Happiness — you know it when you see it, but it’s hard to define.
You might call it a sense of well-being, of optimism or of meaningfulness in life, although those could also be treated as separate entities. But whatever happiness is, we know that we want it, and that is just somehow good.
We also know that we don’t always have control over our happiness. Research suggests that genetics may play a big role in our normal level of subjective well-being, so some of us may start out at a disadvantage. On top of that, between unexpected tragedies and daily habitual stress, environmental factors can bring down mood and dry up our thirst for living.
Being able to manage the emotional ups and downs is important for both body and mind, said Laura Kubzansky, professor of social and behavioral sciences at Harvard School of Public Health.
“For physical health, it’s not so much happiness per se, but this ability to regulate and have a sense of purpose and meaning,” Kubzansky said.
Why be happy?
Many scientific studies, including some by Kubzansky, have found a connection between psychological and physical well-being.
A 2012 review of more than 200 studies found a connection between positive psychological attributes, such as happiness, optimism and life satisfaction, and a lowered risk of cardiovascular disease. Kubzansky and other Harvard School of Public Health researchers published these findings in the journal Psychological Bulletin.
It’s not as simple as “you must be happy to prevent heart attacks,” of course. If you have a good sense of well-being, it’s easier to maintain good habits: Exercising, eating a balanced diet and getting enough sleep, researchers said. People who have an optimistic mindset may be more likely to engage in healthy behaviors because they perceive them as helpful in achieving their goals, Kubzansky said.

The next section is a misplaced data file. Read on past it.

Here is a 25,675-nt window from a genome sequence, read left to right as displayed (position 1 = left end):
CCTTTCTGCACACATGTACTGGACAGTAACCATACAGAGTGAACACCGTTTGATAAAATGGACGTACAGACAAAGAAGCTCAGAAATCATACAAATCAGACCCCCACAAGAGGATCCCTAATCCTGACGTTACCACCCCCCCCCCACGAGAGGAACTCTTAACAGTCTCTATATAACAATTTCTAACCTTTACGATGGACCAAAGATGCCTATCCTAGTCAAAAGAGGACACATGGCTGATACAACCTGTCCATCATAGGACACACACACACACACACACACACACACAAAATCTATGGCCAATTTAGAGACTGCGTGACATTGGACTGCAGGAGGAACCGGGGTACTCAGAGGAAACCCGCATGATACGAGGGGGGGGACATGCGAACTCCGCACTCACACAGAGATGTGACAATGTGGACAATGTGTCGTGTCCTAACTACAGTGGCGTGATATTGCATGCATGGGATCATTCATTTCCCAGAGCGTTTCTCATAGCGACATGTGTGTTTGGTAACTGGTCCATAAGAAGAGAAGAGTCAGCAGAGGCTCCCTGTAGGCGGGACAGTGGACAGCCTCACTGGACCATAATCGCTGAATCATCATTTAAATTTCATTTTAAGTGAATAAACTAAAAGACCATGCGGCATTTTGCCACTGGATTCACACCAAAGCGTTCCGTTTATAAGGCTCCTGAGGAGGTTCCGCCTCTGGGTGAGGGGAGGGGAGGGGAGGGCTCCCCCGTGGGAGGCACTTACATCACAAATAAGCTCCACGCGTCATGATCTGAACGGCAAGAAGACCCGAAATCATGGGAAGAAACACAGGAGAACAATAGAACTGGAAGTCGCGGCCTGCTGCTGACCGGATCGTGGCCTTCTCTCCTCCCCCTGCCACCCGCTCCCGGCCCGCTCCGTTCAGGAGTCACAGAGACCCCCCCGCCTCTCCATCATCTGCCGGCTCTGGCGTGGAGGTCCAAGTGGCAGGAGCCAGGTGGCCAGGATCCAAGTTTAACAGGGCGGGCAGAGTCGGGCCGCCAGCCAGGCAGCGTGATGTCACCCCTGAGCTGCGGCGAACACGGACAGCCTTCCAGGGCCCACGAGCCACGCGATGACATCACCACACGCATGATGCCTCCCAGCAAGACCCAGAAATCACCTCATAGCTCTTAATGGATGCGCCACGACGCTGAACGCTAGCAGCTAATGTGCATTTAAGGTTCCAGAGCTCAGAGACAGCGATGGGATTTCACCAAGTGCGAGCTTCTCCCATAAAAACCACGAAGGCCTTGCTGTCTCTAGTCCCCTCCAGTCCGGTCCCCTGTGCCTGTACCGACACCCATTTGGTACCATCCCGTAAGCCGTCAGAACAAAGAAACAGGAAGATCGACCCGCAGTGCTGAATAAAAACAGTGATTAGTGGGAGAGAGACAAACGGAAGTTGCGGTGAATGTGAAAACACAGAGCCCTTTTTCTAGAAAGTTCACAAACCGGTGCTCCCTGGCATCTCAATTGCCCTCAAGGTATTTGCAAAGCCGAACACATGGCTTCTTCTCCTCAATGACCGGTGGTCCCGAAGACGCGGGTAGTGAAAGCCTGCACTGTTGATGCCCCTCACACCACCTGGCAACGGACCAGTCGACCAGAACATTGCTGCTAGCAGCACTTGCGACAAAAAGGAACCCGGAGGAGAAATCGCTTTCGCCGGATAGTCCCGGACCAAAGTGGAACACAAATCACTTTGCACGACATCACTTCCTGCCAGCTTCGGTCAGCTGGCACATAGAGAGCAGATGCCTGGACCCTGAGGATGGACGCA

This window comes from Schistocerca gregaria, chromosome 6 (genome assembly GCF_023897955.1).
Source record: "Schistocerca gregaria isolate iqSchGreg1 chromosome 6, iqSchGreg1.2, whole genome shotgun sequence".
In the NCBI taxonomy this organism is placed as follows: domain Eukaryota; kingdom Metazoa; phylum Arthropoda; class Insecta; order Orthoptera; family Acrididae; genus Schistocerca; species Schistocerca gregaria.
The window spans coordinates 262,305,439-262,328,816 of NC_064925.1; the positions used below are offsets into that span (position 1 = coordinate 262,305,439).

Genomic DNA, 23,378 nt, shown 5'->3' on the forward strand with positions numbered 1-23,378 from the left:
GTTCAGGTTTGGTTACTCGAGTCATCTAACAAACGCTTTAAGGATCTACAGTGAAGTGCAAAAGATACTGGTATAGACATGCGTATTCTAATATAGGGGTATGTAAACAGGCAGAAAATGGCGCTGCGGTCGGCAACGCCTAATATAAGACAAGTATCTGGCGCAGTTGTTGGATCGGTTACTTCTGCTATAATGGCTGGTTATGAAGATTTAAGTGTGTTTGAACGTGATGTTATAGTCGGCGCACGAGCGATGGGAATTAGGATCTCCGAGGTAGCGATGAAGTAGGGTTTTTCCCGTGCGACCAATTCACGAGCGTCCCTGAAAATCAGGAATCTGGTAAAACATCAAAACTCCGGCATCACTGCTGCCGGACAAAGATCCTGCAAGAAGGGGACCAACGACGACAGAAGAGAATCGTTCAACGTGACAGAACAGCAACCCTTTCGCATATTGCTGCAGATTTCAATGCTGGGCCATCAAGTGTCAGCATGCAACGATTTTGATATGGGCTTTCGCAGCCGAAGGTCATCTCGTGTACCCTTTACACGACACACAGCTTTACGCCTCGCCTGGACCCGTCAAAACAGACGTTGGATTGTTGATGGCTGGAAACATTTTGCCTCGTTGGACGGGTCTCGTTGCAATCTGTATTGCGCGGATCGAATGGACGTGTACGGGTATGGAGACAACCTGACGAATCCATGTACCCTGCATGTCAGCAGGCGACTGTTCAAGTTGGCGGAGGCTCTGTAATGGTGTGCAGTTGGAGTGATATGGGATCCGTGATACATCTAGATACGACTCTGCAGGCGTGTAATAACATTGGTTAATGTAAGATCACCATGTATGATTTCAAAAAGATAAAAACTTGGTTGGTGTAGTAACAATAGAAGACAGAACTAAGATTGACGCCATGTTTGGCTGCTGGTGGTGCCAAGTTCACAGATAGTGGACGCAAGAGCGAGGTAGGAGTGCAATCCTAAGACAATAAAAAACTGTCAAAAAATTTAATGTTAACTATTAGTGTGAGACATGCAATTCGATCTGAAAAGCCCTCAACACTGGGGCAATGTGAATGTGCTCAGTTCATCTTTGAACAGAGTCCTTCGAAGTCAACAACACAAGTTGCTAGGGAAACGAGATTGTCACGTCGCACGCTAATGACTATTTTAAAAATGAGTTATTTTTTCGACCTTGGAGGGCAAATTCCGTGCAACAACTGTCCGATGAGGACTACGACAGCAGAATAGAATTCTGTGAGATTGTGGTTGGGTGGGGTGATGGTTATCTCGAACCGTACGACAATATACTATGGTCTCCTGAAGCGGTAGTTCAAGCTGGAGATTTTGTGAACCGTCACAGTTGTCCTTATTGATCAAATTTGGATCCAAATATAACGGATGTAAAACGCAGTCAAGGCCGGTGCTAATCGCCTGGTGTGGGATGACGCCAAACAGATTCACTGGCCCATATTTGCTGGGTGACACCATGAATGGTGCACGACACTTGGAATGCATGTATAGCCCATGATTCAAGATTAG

Lower blood pressure, normal body weight and healthier blood fat profiles were also associated with a better sense of well-being in this study.
For now these studies can only show associations; they do not provide hard evidence of cause and effect. But some researchers speculate that positive mental states do have a direct effect on the body, perhaps by reducing damaging physical processes. For instance, another of Kubzansky’s studies found that optimism is associated with lower levels of inflammation.
If what you mean by happiness is specifically “enjoyment of life,” there’s newer evidence to support that, too. A study in the Canadian Medical Association Journal found that people ages 60 and older who said they enjoyed life less were more likely to develop disability over an eight-year period. Mobility was also related to enjoyment of life. This study does not prove that physical problems are caused by less enjoyment of life, but suggests a relationship.
Where happiness comes from: genes + environment
There is substantial evidence that genetics play a big role in happiness, according to Nancy Segal, psychologist at California State University, Fullerton, and author of “Born Together — Reared Apart.”
Research has shown that identical twins tend to have a similar level of happiness, more so than fraternal twins. And in identical twins, one twin’s happiness is a better predictor of the other twin’s current or future happiness than educational achievement or income, Segal said.
“If you have happy parents and happy children, I think that people usually assume it’s because the children are modeling the parents,” she said. “But that’s not really so. You need to make the point that parents pass on both genes and environments.”
What’s more, there seems to be a certain level of happiness that individuals have generally, to which they usually gravitate, Segal said. That level depends on the person, and the situations he or she is in.
Even if genetics has a big influence, though, that doesn’t mean anyone is biologically stuck being unhappy, she said. It might take more work if your baseline mood is low, but certain therapies have proven useful for elevating psychological well-being.